Skip Navigation LinksHome > January 2013 - Volume 113 - Issue 1 > Possible heart failure with pramipexole use
AJN, American Journal of Nursing:
doi: 10.1097/01.NAJ.0000425748.73429.18
Drug Watch

Possible heart failure with pramipexole use

Aschenbrenner, Diane S. MS, RN

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Author Information

Diane S. Aschenbrenner is the course coordinator for undergraduate pharmacology at Johns Hopkins University School of Nursing in Baltimore, MD. She also coordinates Drug Watch: daschen1@jhu.com.

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Abstract

* The Parkinson's disease drug pramipexole (Mirapex) may increase the risk of heart failure.

* The Food and Drug Administration will release more information as data from additional investigation are collected and analyzed.

The Food and Drug Administration (FDA) is investigating the risk of heart failure associated with the use of pramipexole (Mirapex), a drug used with or without levodopa in the treatment of Parkinson's disease. Originally approved for the treatment of restless legs syndrome, pramipexole works by stimulating dopamine receptors. Peripheral edema has always been listed as a possible adverse effect on the drug's label, although it isn't common. The FDA began its review of pramipexole after two epidemiologic studies suggested that the drug increased the risk of heart failure in patients with Parkinson's disease. The FDA notes various methodologic limitations of these studies that make it difficult for the agency to draw conclusions related to the drug's safety. One of the studies, for example, included patients with conditions other than Parkinson's disease; in both studies, review of some patients’ medical charts was insufficient to confirm the development of heart failure; in one, too, there were differences in the number of cardiovascular risk factors between patients in the experimental arm and patients in the control arm of the study. One of the studies showed an increased risk of heart failure but only in the first three months of treatment with pramipexole; because heart failure normally develops chronically, this finding is difficult to interpret.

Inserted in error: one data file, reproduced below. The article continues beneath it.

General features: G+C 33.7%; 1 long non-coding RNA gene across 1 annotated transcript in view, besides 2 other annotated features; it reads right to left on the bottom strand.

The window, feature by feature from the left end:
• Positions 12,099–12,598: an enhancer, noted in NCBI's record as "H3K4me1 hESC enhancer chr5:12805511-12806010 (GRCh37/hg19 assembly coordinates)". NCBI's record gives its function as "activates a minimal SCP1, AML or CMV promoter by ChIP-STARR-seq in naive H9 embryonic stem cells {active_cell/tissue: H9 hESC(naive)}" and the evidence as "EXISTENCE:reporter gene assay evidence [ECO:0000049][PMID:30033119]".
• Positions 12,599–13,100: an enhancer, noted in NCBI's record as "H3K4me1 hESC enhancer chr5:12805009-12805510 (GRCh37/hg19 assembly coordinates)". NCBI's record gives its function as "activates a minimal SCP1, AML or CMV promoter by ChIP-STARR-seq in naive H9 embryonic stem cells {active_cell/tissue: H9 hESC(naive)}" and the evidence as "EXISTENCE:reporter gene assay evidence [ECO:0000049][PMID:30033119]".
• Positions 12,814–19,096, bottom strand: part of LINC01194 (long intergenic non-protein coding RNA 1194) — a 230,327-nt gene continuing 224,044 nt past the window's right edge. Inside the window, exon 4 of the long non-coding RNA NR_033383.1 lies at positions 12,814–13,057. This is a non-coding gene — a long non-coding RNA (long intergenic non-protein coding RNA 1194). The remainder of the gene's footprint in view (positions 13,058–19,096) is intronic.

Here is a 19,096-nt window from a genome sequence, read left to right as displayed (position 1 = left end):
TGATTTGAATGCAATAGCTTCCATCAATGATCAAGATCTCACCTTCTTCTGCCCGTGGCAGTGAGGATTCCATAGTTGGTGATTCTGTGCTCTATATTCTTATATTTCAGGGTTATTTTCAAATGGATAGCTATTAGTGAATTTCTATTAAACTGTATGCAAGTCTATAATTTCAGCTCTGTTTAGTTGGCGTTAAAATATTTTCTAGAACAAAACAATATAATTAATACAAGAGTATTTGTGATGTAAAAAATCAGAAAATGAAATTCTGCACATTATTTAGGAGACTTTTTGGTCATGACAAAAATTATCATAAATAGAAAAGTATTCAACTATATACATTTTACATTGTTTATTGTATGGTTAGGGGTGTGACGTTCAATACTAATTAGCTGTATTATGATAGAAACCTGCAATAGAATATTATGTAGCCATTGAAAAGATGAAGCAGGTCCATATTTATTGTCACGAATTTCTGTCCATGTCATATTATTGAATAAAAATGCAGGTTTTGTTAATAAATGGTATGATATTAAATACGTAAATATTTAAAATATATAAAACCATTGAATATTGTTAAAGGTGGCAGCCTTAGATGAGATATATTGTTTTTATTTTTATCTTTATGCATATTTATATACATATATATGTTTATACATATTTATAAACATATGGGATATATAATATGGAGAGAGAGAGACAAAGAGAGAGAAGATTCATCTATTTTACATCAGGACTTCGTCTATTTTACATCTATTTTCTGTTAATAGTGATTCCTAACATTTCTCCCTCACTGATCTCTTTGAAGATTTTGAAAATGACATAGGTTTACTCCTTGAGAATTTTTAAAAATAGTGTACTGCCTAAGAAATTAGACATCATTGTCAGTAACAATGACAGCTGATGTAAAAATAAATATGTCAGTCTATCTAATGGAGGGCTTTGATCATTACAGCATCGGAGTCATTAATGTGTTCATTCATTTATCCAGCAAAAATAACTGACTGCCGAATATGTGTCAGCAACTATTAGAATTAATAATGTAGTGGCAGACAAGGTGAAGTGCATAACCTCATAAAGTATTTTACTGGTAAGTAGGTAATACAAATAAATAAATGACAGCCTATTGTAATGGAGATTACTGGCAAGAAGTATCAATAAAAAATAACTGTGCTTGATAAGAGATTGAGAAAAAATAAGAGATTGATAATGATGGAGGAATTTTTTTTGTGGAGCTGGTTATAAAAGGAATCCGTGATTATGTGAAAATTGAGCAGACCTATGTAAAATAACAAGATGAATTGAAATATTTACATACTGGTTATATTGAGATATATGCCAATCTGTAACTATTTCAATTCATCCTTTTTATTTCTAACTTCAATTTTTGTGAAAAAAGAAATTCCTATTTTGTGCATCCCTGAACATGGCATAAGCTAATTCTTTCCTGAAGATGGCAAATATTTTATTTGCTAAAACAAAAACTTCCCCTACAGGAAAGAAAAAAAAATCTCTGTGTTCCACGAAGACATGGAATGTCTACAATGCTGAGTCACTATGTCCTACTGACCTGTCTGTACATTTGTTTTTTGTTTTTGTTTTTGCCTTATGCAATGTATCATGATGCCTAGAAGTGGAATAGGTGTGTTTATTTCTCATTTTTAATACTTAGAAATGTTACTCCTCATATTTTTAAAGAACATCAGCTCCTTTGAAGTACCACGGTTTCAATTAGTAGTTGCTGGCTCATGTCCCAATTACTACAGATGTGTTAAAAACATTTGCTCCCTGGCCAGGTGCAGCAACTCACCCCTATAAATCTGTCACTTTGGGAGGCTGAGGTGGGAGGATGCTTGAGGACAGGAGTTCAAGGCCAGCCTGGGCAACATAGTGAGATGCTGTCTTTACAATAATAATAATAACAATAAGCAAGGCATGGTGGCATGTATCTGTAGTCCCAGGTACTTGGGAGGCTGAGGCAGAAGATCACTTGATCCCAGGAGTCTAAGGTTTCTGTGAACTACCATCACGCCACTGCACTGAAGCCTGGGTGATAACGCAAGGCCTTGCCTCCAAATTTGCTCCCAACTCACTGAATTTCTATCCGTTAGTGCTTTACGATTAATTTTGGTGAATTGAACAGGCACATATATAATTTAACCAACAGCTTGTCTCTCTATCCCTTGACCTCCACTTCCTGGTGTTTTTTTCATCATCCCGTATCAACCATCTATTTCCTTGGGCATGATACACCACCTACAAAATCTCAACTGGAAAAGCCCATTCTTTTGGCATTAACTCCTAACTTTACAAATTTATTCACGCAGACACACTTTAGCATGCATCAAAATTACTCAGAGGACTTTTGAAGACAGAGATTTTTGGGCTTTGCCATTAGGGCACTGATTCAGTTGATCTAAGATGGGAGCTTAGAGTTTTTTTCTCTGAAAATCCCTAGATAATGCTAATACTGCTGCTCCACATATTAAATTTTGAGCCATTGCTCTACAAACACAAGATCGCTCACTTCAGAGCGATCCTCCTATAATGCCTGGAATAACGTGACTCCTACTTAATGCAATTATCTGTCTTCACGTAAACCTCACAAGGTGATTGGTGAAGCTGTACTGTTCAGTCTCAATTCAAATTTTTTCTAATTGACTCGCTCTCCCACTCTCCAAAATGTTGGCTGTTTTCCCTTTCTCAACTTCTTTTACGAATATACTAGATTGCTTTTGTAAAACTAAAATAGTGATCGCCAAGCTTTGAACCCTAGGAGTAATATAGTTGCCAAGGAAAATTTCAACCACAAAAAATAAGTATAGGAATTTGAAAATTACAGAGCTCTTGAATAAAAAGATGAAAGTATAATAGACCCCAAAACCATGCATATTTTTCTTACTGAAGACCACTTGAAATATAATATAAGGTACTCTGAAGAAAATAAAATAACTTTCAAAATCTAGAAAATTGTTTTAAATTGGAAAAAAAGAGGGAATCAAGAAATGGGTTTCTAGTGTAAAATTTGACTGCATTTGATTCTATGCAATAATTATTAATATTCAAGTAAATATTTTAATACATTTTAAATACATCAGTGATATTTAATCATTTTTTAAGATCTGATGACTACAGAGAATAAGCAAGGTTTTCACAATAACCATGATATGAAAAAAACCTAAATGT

The FDA also evaluated a pooled analysis of randomized clinical trials. Heart failure was more frequent with pramipexole use than with placebo use, but not to a statistically significant extent. As of this writing, the FDA is still investigating and hasn't concluded that pramipexole definitely increases the risk of heart failure. Patients don't need to be withdrawn from therapy at this time. The FDA encourages health care providers to be prudent, following labeling recommendations, educating patients on the risk of heart failure and its symptoms and instructing them to contact the prescriber if they develop any symptoms of fluid overload. Health care providers should contact the FDA MedWatch program at www.fda.gov/Safety/MedWatch if they believe a patient has experienced adverse effects of pramipexole.

© 2013 Lippincott Williams & Wilkins, Inc.

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